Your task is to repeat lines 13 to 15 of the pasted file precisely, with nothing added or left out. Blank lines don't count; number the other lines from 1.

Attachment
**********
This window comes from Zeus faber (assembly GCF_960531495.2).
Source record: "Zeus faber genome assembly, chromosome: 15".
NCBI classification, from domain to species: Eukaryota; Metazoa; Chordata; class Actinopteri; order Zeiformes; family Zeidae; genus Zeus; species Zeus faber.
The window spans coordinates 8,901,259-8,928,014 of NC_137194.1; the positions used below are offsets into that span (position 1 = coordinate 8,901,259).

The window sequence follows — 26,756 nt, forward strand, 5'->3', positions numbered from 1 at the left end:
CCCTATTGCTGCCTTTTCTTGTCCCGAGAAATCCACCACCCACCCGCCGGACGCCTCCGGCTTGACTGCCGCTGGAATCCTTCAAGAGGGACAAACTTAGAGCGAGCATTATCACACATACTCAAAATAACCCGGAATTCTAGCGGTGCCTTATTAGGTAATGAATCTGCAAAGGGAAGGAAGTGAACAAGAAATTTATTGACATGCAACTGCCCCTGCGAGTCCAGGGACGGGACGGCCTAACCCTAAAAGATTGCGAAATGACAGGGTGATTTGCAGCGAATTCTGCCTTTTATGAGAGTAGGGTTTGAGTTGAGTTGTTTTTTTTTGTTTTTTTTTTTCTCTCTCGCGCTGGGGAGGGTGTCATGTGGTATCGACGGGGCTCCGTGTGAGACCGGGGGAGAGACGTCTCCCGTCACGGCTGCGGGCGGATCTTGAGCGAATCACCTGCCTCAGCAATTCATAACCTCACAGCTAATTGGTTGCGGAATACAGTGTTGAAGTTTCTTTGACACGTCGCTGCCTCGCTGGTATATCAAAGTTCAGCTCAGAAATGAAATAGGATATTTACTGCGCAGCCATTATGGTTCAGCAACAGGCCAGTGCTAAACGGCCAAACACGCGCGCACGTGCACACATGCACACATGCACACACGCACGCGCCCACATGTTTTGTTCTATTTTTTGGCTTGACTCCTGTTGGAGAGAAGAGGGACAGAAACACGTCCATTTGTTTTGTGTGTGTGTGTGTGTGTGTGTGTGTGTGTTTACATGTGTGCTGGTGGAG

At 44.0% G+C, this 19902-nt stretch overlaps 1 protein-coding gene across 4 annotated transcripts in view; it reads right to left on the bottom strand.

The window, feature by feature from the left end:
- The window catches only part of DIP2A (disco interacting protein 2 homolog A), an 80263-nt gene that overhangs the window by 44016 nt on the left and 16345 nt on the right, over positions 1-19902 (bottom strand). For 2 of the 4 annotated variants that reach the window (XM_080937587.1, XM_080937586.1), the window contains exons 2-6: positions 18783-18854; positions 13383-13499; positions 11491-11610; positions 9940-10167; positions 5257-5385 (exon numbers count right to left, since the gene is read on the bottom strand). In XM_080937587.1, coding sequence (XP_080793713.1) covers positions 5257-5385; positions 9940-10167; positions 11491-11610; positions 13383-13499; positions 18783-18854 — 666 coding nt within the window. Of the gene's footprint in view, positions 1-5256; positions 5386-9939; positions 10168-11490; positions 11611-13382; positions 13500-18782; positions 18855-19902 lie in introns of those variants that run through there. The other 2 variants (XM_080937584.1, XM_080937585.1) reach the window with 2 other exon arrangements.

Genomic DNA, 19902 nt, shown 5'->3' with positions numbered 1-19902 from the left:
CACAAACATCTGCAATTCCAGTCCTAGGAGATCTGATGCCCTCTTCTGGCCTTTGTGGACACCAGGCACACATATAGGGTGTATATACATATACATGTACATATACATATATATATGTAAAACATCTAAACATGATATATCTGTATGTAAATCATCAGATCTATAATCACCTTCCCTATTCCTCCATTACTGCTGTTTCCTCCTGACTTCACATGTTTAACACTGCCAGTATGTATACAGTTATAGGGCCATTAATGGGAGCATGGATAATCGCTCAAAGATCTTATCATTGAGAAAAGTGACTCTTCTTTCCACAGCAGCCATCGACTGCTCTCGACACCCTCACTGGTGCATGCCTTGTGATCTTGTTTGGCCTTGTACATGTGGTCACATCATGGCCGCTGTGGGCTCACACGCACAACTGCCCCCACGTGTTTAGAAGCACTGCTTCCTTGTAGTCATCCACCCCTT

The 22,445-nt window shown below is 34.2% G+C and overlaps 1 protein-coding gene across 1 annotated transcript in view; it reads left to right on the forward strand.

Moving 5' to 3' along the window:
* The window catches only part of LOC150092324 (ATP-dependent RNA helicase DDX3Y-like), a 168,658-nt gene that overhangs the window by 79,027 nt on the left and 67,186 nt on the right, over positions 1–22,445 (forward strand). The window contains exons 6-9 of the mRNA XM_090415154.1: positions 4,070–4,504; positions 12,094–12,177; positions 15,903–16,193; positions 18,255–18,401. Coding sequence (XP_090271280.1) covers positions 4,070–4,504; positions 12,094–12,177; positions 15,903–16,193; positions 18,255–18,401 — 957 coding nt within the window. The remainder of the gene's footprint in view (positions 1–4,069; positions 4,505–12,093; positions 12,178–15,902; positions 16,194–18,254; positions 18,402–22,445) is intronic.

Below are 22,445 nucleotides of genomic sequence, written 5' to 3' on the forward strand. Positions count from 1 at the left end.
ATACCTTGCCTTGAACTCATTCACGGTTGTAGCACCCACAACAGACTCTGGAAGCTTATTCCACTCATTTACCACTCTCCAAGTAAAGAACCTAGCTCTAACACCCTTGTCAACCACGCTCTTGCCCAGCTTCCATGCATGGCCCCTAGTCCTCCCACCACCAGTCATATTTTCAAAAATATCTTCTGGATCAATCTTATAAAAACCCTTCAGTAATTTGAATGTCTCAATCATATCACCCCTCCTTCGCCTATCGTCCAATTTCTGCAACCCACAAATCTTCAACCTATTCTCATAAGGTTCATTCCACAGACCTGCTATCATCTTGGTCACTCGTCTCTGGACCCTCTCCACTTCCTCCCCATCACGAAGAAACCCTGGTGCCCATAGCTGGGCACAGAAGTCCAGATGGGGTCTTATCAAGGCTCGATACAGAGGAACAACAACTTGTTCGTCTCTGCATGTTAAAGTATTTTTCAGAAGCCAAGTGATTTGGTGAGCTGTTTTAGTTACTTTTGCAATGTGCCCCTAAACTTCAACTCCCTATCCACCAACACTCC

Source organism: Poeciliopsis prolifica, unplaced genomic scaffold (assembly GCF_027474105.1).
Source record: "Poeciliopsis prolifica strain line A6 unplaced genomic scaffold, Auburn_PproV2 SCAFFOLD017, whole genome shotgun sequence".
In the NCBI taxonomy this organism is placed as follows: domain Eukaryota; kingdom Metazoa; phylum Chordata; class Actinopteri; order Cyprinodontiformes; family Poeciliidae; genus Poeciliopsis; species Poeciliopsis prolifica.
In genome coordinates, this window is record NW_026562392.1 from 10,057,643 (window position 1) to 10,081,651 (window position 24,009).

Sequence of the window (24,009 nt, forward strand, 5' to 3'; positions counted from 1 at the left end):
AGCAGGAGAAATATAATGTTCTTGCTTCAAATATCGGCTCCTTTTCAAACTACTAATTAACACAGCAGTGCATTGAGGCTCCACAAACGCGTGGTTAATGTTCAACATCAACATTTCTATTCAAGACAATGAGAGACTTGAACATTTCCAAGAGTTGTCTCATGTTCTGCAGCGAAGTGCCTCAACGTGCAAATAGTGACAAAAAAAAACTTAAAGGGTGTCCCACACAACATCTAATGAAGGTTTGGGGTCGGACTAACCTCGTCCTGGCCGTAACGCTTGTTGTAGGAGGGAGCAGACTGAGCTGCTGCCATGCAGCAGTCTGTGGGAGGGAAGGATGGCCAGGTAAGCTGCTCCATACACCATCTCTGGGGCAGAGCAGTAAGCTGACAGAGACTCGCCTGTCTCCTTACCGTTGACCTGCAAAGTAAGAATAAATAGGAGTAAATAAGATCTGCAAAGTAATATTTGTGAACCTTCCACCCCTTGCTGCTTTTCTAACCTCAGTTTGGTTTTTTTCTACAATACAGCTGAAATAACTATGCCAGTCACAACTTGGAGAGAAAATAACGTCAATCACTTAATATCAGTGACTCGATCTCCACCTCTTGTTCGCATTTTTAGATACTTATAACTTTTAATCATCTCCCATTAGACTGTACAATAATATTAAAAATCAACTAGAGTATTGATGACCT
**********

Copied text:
Moving 5' to 3' along the window:
* The window catches only part of LOC150092324 (ATP-dependent RNA helicase DDX3Y-like), a 168,658-nt gene that overhangs the window by 79,027 nt on the left and 67,186 nt on the right, over positions 1–22,445 (forward strand). The window contains exons 6-9 of the mRNA XM_090415154.1: positions 4,070–4,504; positions 12,094–12,177; positions 15,903–16,193; positions 18,255–18,401. Coding sequence (XP_090271280.1) covers positions 4,070–4,504; positions 12,094–12,177; positions 15,903–16,193; positions 18,255–18,401 — 957 coding nt within the window. The remainder of the gene's footprint in view (positions 1–4,069; positions 4,505–12,093; positions 12,178–15,902; positions 16,194–18,254; positions 18,402–22,445) is intronic.

Below are 22,445 nucleotides of genomic sequence, written 5' to 3' on the forward strand. Positions count from 1 at the left end.